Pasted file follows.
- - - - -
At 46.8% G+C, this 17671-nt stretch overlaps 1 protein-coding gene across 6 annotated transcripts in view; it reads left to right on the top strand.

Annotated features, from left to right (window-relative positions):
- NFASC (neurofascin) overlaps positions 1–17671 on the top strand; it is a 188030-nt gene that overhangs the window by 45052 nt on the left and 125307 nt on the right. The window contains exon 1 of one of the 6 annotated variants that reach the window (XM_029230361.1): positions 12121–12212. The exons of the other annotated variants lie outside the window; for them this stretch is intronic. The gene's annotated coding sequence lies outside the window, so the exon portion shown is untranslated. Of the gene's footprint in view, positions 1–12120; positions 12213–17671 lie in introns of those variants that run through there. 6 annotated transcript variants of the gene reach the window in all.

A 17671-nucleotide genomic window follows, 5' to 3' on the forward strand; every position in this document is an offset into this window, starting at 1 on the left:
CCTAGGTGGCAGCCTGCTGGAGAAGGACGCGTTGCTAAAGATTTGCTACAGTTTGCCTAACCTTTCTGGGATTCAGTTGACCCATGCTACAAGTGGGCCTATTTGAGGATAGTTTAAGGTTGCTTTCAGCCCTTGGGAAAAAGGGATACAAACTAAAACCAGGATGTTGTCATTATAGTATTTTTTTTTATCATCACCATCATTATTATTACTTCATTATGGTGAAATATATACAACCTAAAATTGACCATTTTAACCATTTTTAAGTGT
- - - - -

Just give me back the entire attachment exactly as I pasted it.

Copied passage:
At 46.8% G+C, this 17671-nt stretch overlaps 1 protein-coding gene across 6 annotated transcripts in view; it reads left to right on the top strand.

Annotated features, from left to right (window-relative positions):
- NFASC (neurofascin) overlaps positions 1–17671 on the top strand; it is a 188030-nt gene that overhangs the window by 45052 nt on the left and 125307 nt on the right. The window contains exon 1 of one of the 6 annotated variants that reach the window (XM_029230361.1): positions 12121–12212. The exons of the other annotated variants lie outside the window; for them this stretch is intronic. The gene's annotated coding sequence lies outside the window, so the exon portion shown is untranslated. Of the gene's footprint in view, positions 1–12120; positions 12213–17671 lie in introns of those variants that run through there. 6 annotated transcript variants of the gene reach the window in all.

A 17671-nucleotide genomic window follows, 5' to 3' on the forward strand; every position in this document is an offset into this window, starting at 1 on the left:
CCTAGGTGGCAGCCTGCTGGAGAAGGACGCGTTGCTAAAGATTTGCTACAGTTTGCCTAACCTTTCTGGGATTCAGTTGACCCATGCTACAAGTGGGCCTATTTGAGGATAGTTTAAGGTTGCTTTCAGCCCTTGGGAAAAAGGGATACAAACTAAAACCAGGATGTTGTCATTATAGTATTTTTTTTTATCATCACCATCATTATTATTACTTCATTATGGTGAAATATATACAACCTAAAATTGACCATTTTAACCATTTTTAAGTGT